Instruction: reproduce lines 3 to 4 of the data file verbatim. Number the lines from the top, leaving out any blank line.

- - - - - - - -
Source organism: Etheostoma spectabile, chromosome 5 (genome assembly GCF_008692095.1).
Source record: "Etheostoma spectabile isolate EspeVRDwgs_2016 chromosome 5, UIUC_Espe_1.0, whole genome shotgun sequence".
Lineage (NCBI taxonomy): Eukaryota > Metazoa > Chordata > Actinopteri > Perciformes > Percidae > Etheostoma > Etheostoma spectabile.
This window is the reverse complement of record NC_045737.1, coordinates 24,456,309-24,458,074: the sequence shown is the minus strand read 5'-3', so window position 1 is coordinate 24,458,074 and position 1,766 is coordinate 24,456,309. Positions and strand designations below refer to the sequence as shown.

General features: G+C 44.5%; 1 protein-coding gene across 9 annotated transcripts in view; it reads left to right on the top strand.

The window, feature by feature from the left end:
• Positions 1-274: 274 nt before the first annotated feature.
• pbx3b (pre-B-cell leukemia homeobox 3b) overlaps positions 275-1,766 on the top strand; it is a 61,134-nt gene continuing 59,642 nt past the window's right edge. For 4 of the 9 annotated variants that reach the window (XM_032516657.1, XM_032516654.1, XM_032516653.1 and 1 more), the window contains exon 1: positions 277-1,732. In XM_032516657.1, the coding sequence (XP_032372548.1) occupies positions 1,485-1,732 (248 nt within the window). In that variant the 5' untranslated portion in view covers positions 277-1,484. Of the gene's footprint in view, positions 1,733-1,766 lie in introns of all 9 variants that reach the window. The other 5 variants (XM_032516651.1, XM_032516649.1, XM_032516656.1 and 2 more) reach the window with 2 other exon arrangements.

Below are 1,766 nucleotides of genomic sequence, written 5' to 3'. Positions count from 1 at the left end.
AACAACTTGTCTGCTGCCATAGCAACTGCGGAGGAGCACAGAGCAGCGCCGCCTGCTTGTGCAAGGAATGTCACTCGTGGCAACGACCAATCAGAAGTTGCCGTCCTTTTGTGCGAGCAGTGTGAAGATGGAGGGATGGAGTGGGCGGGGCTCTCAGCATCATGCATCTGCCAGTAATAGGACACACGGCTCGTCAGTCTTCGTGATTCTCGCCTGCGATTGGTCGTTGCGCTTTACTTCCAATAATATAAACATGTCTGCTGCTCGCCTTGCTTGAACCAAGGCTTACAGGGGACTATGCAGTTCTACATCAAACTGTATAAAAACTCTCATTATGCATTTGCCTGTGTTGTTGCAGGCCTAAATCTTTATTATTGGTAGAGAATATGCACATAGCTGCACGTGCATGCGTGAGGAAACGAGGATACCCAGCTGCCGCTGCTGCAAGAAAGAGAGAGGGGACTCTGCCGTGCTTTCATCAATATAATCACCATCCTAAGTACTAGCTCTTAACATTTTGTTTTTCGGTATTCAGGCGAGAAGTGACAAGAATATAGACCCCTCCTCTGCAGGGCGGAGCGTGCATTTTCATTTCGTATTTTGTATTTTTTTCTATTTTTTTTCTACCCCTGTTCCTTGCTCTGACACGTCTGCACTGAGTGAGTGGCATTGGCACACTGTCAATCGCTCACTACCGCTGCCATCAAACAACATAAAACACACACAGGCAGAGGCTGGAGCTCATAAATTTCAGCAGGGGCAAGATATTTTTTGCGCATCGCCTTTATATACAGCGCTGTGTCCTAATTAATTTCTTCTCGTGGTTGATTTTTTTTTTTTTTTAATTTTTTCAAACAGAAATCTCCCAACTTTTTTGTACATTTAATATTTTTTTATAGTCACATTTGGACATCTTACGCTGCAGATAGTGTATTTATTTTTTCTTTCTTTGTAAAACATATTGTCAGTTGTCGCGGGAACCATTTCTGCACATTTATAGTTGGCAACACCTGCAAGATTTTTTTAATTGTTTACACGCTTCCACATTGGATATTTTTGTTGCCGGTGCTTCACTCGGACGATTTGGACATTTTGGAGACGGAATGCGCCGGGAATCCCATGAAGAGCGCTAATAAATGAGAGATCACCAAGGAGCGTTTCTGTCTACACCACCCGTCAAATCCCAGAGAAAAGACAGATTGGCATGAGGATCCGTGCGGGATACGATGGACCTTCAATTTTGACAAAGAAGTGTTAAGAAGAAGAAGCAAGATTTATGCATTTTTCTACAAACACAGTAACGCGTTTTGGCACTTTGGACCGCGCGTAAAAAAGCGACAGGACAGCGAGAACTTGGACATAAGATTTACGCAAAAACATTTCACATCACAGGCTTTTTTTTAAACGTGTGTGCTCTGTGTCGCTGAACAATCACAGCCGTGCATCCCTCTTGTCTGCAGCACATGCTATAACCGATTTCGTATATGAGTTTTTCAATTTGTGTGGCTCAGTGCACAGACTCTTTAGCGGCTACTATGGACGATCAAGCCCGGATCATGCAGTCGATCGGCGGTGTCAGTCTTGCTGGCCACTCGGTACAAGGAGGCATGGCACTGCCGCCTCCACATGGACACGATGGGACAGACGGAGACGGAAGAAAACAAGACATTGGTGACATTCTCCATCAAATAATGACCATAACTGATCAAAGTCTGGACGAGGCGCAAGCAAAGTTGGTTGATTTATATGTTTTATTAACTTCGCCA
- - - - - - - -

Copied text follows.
Lineage (NCBI taxonomy): Eukaryota > Metazoa > Chordata > Actinopteri > Perciformes > Percidae > Etheostoma > Etheostoma spectabile.
This window is the reverse complement of record NC_045737.1, coordinates 24,456,309-24,458,074: the sequence shown is the minus strand read 5'-3', so window position 1 is coordinate 24,458,074 and position 1,766 is coordinate 24,456,309. Positions and strand designations below refer to the sequence as shown.